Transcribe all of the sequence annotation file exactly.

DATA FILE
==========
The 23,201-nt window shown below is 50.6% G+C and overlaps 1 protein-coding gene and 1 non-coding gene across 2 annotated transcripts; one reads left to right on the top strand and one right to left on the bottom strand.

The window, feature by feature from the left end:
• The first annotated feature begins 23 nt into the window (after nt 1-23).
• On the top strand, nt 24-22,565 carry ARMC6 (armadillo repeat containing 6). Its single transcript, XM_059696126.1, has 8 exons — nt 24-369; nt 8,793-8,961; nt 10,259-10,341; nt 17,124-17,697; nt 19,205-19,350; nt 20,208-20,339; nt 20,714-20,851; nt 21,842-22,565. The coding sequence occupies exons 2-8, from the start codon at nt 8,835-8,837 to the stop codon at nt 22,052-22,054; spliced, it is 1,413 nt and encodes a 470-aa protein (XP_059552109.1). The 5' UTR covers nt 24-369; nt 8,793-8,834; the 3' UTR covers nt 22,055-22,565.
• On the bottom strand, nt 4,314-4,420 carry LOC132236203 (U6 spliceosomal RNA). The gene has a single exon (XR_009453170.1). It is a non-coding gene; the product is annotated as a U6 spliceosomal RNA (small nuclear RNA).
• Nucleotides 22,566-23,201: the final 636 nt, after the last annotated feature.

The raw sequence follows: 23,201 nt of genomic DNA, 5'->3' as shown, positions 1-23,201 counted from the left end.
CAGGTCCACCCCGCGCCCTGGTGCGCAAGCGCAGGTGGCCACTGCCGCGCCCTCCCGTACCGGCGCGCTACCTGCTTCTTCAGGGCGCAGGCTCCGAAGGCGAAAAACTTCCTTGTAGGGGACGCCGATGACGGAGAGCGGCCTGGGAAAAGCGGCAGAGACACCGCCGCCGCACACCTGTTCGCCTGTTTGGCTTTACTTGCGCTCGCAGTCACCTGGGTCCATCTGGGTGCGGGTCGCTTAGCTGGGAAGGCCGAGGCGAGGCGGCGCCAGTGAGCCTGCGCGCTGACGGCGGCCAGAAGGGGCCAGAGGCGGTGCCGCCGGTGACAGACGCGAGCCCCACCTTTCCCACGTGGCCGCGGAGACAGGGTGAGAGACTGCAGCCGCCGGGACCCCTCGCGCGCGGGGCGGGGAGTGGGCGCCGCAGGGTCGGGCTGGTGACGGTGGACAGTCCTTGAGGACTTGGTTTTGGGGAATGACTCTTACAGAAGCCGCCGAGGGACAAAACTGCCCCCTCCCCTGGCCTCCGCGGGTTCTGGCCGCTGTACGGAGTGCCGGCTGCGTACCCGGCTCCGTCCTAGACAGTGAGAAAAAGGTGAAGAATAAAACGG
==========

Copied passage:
The 23,201-nt window shown below is 50.6% G+C and overlaps 1 protein-coding gene and 1 non-coding gene across 2 annotated transcripts; one reads left to right on the top strand and one right to left on the bottom strand.

The window, feature by feature from the left end:
• The first annotated feature begins 23 nt into the window (after nt 1-23).
• On the top strand, nt 24-22,565 carry ARMC6 (armadillo repeat containing 6). Its single transcript, XM_059696126.1, has 8 exons — nt 24-369; nt 8,793-8,961; nt 10,259-10,341; nt 17,124-17,697; nt 19,205-19,350; nt 20,208-20,339; nt 20,714-20,851; nt 21,842-22,565. The coding sequence occupies exons 2-8, from the start codon at nt 8,835-8,837 to the stop codon at nt 22,052-22,054; spliced, it is 1,413 nt and encodes a 470-aa protein (XP_059552109.1). The 5' UTR covers nt 24-369; nt 8,793-8,834; the 3' UTR covers nt 22,055-22,565.
• On the bottom strand, nt 4,314-4,420 carry LOC132236203 (U6 spliceosomal RNA). The gene has a single exon (XR_009453170.1). It is a non-coding gene; the product is annotated as a U6 spliceosomal RNA (small nuclear RNA).
• Nucleotides 22,566-23,201: the final 636 nt, after the last annotated feature.

The raw sequence follows: 23,201 nt of genomic DNA, 5'->3' as shown, positions 1-23,201 counted from the left end.
CAGGTCCACCCCGCGCCCTGGTGCGCAAGCGCAGGTGGCCACTGCCGCGCCCTCCCGTACCGGCGCGCTACCTGCTTCTTCAGGGCGCAGGCTCCGAAGGCGAAAAACTTCCTTGTAGGGGACGCCGATGACGGAGAGCGGCCTGGGAAAAGCGGCAGAGACACCGCCGCCGCACACCTGTTCGCCTGTTTGGCTTTACTTGCGCTCGCAGTCACCTGGGTCCATCTGGGTGCGGGTCGCTTAGCTGGGAAGGCCGAGGCGAGGCGGCGCCAGTGAGCCTGCGCGCTGACGGCGGCCAGAAGGGGCCAGAGGCGGTGCCGCCGGTGACAGACGCGAGCCCCACCTTTCCCACGTGGCCGCGGAGACAGGGTGAGAGACTGCAGCCGCCGGGACCCCTCGCGCGCGGGGCGGGGAGTGGGCGCCGCAGGGTCGGGCTGGTGACGGTGGACAGTCCTTGAGGACTTGGTTTTGGGGAATGACTCTTACAGAAGCCGCCGAGGGACAAAACTGCCCCCTCCCCTGGCCTCCGCGGGTTCTGGCCGCTGTACGGAGTGCCGGCTGCGTACCCGGCTCCGTCCTAGACAGTGAGAAAAAGGTGAAGAATAAAACGG